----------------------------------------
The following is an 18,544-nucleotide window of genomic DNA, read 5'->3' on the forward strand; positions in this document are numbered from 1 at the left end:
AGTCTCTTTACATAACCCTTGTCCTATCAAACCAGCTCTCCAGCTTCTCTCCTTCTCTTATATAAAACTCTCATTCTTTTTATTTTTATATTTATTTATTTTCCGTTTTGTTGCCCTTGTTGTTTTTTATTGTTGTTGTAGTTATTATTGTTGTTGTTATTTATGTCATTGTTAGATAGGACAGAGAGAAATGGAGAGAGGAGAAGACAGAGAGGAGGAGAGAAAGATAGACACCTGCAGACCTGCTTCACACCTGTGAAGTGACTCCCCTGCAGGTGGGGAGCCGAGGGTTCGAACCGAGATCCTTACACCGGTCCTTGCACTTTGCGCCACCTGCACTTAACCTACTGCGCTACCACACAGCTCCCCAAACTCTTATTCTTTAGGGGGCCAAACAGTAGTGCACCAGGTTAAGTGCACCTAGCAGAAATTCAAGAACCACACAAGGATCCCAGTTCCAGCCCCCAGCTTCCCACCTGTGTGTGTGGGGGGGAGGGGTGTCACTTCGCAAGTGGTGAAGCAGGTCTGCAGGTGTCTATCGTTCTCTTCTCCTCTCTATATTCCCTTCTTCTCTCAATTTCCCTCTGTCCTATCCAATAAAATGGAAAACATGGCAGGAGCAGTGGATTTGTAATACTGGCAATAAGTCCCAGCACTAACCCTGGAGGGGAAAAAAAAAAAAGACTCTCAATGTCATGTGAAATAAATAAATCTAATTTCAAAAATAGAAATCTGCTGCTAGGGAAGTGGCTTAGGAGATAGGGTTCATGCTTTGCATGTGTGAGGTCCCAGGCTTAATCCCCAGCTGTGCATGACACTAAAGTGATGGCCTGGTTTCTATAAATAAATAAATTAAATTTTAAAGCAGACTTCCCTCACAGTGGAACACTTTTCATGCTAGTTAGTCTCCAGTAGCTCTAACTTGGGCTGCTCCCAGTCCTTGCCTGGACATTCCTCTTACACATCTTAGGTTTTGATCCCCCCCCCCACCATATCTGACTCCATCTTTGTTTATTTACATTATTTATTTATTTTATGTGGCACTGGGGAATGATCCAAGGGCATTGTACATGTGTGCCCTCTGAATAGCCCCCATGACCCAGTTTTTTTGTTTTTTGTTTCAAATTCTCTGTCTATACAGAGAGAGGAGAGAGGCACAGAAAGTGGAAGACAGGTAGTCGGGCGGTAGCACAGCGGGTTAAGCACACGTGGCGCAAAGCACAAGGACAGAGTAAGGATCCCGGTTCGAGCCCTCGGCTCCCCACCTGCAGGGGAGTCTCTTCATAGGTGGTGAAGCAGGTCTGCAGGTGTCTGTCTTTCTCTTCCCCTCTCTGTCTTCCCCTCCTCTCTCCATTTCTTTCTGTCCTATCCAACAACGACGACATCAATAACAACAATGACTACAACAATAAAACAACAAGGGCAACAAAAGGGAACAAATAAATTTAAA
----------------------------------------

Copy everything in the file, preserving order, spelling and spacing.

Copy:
The following is an 18,544-nucleotide window of genomic DNA, read 5'->3' on the forward strand; positions in this document are numbered from 1 at the left end:
AGTCTCTTTACATAACCCTTGTCCTATCAAACCAGCTCTCCAGCTTCTCTCCTTCTCTTATATAAAACTCTCATTCTTTTTATTTTTATATTTATTTATTTTCCGTTTTGTTGCCCTTGTTGTTTTTTATTGTTGTTGTAGTTATTATTGTTGTTGTTATTTATGTCATTGTTAGATAGGACAGAGAGAAATGGAGAGAGGAGAAGACAGAGAGGAGGAGAGAAAGATAGACACCTGCAGACCTGCTTCACACCTGTGAAGTGACTCCCCTGCAGGTGGGGAGCCGAGGGTTCGAACCGAGATCCTTACACCGGTCCTTGCACTTTGCGCCACCTGCACTTAACCTACTGCGCTACCACACAGCTCCCCAAACTCTTATTCTTTAGGGGGCCAAACAGTAGTGCACCAGGTTAAGTGCACCTAGCAGAAATTCAAGAACCACACAAGGATCCCAGTTCCAGCCCCCAGCTTCCCACCTGTGTGTGTGGGGGGGAGGGGTGTCACTTCGCAAGTGGTGAAGCAGGTCTGCAGGTGTCTATCGTTCTCTTCTCCTCTCTATATTCCCTTCTTCTCTCAATTTCCCTCTGTCCTATCCAATAAAATGGAAAACATGGCAGGAGCAGTGGATTTGTAATACTGGCAATAAGTCCCAGCACTAACCCTGGAGGGGAAAAAAAAAAAAGACTCTCAATGTCATGTGAAATAAATAAATCTAATTTCAAAAATAGAAATCTGCTGCTAGGGAAGTGGCTTAGGAGATAGGGTTCATGCTTTGCATGTGTGAGGTCCCAGGCTTAATCCCCAGCTGTGCATGACACTAAAGTGATGGCCTGGTTTCTATAAATAAATAAATTAAATTTTAAAGCAGACTTCCCTCACAGTGGAACACTTTTCATGCTAGTTAGTCTCCAGTAGCTCTAACTTGGGCTGCTCCCAGTCCTTGCCTGGACATTCCTCTTACACATCTTAGGTTTTGATCCCCCCCCCCACCATATCTGACTCCATCTTTGTTTATTTACATTATTTATTTATTTTATGTGGCACTGGGGAATGATCCAAGGGCATTGTACATGTGTGCCCTCTGAATAGCCCCCATGACCCAGTTTTTTTGTTTTTTGTTTCAAATTCTCTGTCTATACAGAGAGAGGAGAGAGGCACAGAAAGTGGAAGACAGGTAGTCGGGCGGTAGCACAGCGGGTTAAGCACACGTGGCGCAAAGCACAAGGACAGAGTAAGGATCCCGGTTCGAGCCCTCGGCTCCCCACCTGCAGGGGAGTCTCTTCATAGGTGGTGAAGCAGGTCTGCAGGTGTCTGTCTTTCTCTTCCCCTCTCTGTCTTCCCCTCCTCTCTCCATTTCTTTCTGTCCTATCCAACAACGACGACATCAATAACAACAATGACTACAACAATAAAACAACAAGGGCAACAAAAGGGAACAAATAAATTTAAA